2020: The Year of Accessible Data Governance?
Don’t be put off by the jargon — it’s easier than you think
Many software vendors out there claim their products and services can do data governance for you.
Those of us that know better understand that’s not quite true.
Whilst the introduction of GDPR helped bring Data Governance into the spotlight, it’s really nothing new. I’ve been working in Data Governance for 17 years now. Initially, there were just a small number of us trying to do the “right thing” but shortly afterwards the Financial Services Regulators started to require that data used for regulatory reporting was subject to Data Governance. In more recent years many industries and companies have embraced it because they understand the value it brings to their business.
What is Data Governance?
Data Governance is much less a product or service, and more an abstract theory and innate understanding of the processes, rules, people and technology that surround data.
It can’t really be bought, so much as learned. With the help of Google, you can find many definitions of Data Governance. If you are really after a formal definition then this one from the DAMA Dictionary of Data Management is a good place to start: “The exercise of authority, control, and shared decision making (planning, monitoring and enforcement) over the management of data assets.”
But it doesn’t really explain why you would want to do Data Governance and how you would go about doing it.
Let’s start by looking at why you would want to do Data Governance. Well, quite simply you would want to do it to help your organisation meet the objectives laid out in its corporate strategy. That is what the senior stakeholders of your organisation are focussed on and trying to improve any data that does not feed into that is not going to get the buy-in and support that you need. So if your company wants to reduce costs, then helping reduce inefficiencies arising from poor data quality is a good place to start.
How you do this is by implementing a Data Governance Framework.
What is a Data Governance Framework?
A data governance framework is a structure put in place allowing organisations to proactively manage data quality. There is no one size fits all approach. For it to work, it must fit with the organisation’s culture, structure and practices. Having said that, the basic components of policy, processes and roles & responsibilities will be found in every framework.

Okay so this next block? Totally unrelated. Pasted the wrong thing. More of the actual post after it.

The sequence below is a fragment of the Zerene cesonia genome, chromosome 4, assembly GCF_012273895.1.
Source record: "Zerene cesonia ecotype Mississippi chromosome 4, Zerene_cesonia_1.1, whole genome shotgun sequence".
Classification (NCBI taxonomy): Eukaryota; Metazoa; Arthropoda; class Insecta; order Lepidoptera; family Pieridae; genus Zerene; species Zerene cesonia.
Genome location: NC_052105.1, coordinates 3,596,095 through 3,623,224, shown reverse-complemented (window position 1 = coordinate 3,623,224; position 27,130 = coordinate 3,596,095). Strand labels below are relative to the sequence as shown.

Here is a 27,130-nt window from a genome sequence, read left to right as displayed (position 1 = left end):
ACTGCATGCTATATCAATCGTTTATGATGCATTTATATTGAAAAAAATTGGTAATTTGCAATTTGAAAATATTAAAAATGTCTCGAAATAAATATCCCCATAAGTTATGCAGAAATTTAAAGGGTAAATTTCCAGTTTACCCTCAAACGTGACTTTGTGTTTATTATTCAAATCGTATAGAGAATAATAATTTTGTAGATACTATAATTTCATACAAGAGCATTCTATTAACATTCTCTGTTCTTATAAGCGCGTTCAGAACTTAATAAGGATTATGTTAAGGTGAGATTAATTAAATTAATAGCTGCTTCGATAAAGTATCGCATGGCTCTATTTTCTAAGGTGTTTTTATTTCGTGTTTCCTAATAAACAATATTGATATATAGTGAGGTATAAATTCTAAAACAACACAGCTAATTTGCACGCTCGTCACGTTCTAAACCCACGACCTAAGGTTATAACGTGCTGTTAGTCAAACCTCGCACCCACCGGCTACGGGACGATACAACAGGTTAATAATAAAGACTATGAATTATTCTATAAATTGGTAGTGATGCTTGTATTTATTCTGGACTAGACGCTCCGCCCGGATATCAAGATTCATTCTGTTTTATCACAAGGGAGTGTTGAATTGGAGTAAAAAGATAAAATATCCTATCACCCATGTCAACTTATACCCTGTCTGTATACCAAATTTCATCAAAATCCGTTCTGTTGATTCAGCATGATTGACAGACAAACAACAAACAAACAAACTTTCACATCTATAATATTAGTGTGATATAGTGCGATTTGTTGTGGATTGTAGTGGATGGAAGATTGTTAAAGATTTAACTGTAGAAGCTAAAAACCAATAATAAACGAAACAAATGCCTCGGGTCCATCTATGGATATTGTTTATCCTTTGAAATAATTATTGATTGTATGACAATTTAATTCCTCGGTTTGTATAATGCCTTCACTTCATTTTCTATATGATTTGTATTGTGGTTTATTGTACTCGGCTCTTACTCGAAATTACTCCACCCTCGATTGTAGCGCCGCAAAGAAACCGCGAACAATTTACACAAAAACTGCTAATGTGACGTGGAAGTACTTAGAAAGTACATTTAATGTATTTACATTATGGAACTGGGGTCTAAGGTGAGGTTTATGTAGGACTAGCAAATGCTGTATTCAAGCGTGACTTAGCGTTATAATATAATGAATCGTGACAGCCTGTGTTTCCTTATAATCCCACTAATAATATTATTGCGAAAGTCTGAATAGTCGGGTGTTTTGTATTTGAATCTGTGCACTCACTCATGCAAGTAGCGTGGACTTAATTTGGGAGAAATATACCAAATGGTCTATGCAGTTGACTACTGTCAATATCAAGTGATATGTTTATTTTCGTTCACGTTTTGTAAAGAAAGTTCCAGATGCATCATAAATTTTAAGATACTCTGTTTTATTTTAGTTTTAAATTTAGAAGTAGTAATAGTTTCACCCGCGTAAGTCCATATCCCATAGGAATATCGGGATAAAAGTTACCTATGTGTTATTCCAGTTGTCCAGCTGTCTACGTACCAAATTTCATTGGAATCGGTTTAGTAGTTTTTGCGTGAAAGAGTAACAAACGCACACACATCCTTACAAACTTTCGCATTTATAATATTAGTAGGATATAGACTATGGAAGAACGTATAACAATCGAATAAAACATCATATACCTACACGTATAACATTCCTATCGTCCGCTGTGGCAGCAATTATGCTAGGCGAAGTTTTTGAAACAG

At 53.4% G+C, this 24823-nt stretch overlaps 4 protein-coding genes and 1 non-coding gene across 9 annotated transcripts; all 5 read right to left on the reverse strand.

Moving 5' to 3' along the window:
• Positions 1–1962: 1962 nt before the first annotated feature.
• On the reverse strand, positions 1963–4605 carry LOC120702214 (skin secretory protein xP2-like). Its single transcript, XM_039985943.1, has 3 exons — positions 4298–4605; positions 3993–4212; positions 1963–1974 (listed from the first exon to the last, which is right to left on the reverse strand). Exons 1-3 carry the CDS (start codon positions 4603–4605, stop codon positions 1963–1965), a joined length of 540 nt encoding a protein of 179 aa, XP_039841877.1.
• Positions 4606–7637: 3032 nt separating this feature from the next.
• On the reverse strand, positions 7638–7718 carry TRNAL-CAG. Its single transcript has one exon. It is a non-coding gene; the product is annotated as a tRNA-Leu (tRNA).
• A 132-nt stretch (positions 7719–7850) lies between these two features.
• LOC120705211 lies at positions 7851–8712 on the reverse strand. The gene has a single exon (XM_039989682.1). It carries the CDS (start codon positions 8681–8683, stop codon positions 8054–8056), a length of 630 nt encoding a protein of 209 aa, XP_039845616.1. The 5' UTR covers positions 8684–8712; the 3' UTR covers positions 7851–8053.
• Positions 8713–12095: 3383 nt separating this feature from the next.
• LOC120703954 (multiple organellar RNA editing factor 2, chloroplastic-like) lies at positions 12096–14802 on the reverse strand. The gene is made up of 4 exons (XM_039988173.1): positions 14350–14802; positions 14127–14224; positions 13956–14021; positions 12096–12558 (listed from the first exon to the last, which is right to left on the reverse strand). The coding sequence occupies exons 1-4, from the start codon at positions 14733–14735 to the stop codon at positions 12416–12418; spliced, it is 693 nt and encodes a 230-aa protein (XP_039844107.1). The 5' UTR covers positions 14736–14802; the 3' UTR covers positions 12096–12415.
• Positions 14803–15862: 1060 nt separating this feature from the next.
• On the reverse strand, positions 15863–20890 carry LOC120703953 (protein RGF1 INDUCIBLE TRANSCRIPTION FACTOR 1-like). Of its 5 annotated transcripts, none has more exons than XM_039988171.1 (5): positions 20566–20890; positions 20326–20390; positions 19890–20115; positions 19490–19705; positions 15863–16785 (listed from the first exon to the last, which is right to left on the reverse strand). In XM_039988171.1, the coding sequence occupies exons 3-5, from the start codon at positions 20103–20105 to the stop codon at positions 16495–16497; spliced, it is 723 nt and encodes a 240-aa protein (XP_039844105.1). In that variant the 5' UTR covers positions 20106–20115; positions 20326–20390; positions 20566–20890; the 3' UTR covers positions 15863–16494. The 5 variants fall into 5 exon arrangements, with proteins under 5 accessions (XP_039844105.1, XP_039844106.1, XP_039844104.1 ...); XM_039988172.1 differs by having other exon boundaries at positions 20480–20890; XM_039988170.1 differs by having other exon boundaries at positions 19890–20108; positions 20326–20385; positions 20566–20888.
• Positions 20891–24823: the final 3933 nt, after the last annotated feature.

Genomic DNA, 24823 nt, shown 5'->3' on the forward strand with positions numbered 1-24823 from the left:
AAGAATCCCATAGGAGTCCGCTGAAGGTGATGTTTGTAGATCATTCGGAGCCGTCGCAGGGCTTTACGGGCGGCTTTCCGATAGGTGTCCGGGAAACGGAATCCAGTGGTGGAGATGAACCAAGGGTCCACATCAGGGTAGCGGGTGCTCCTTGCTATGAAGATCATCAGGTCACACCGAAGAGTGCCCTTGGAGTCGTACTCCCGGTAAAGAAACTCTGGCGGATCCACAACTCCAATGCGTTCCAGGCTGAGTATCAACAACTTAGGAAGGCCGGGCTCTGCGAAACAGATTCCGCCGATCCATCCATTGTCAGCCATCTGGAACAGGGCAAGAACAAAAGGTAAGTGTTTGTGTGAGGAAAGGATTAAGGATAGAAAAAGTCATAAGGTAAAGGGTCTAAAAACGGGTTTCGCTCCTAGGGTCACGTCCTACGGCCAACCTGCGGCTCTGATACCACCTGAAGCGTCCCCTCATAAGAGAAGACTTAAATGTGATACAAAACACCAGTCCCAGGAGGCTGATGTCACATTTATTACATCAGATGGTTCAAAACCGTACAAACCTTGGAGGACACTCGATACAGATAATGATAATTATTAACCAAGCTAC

Having a policy stating that your company will “do” data governance is a key part of the framework. Without it there will be no authority to change the way your organisation thinks about and manages its data.
In a few instances, progress without having a policy may be made when data governance is a key focus, however as future business priorities change it is likely that your initiative will slow or at worse be abandoned. Having a policy as part of your organisation’s risk management approach gives you the authority, and your stakeholders the requirement, to implement data governance.
These are the processes (and the deliverables arising out of those processes) which need to be followed in order to manage your data quality. They can include such things as data quality reporting and data quality issue management.
Having your processes defined and documented facilitates a consistent and repeatable approach to managing data across your organisation.
Roles and Responsibilities
The third vital component is to define who is responsible for data quality in your organisation and the scope and extent of their responsibilities.
How is it relevant to you today?
With data continuing to be one of the top concerns for businesses around the world, the skills of a Data Governance Manager, Analyst, consultant or contractor are more in demand than ever.
Given the proliferation of working from home and the current isolation-climate, it’s a great time to start learning more about data governance and applying what you learn to your career.
What to do next:
There are many credible experts on the topic of Data Governance who write here on Medium and over on Quora. It’s a good time to start following these people — look for those with DAMA accreditation, and if you’re in the industry, think about seeking it for yourself.